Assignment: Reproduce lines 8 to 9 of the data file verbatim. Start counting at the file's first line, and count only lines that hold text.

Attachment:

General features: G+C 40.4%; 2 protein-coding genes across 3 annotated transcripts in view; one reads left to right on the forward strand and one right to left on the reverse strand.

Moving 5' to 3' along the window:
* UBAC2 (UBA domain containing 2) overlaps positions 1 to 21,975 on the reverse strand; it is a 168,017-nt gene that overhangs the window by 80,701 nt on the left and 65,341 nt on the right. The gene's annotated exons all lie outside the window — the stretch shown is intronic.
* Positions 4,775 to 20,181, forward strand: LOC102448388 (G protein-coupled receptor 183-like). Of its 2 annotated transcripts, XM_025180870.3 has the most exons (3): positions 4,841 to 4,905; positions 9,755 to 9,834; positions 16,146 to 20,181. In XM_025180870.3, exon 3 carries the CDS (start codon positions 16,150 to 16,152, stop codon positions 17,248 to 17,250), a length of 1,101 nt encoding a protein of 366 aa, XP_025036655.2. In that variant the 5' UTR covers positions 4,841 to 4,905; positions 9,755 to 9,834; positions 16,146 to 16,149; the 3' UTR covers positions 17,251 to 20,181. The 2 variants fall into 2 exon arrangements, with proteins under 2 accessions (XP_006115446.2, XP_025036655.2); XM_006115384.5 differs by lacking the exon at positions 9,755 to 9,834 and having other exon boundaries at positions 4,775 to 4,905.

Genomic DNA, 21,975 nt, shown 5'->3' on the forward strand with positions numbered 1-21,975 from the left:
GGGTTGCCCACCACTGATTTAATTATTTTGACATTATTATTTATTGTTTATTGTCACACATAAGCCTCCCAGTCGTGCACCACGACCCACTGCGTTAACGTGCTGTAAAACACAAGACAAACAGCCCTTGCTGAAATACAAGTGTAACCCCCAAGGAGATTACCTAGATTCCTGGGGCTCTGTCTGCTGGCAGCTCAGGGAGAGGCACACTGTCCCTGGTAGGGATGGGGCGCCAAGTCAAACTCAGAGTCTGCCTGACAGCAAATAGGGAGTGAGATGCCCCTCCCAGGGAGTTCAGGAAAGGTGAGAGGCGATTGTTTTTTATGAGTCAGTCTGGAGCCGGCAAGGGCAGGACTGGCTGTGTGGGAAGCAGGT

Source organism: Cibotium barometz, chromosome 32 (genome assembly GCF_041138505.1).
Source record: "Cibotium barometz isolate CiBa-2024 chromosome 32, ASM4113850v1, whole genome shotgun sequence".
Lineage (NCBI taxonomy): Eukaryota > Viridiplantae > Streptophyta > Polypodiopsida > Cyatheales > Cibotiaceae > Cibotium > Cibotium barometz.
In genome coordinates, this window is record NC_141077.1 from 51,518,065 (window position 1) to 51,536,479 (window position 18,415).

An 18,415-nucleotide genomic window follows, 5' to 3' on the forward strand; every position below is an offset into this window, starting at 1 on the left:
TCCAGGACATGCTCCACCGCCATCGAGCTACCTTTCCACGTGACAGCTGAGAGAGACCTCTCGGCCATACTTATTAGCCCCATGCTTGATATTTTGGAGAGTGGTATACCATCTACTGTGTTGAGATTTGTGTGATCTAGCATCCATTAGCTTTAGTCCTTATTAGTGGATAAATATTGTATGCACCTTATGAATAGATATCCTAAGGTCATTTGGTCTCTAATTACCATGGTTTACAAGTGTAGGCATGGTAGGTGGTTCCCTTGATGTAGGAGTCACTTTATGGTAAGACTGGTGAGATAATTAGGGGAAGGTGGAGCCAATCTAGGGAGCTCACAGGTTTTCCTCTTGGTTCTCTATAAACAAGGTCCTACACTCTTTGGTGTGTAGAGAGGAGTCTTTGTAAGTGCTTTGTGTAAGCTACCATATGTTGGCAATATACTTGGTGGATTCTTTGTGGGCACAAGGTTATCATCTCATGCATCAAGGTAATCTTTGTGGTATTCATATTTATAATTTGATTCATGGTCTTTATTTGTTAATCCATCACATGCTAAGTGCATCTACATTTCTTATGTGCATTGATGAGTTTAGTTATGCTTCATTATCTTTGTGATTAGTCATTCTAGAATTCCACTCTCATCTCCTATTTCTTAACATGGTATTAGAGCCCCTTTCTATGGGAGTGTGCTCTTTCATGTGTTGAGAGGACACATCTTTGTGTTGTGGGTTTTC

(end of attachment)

Source record: "Cibotium barometz isolate CiBa-2024 chromosome 32, ASM4113850v1, whole genome shotgun sequence".
Lineage (NCBI taxonomy): Eukaryota > Viridiplantae > Streptophyta > Polypodiopsida > Cyatheales > Cibotiaceae > Cibotium > Cibotium barometz.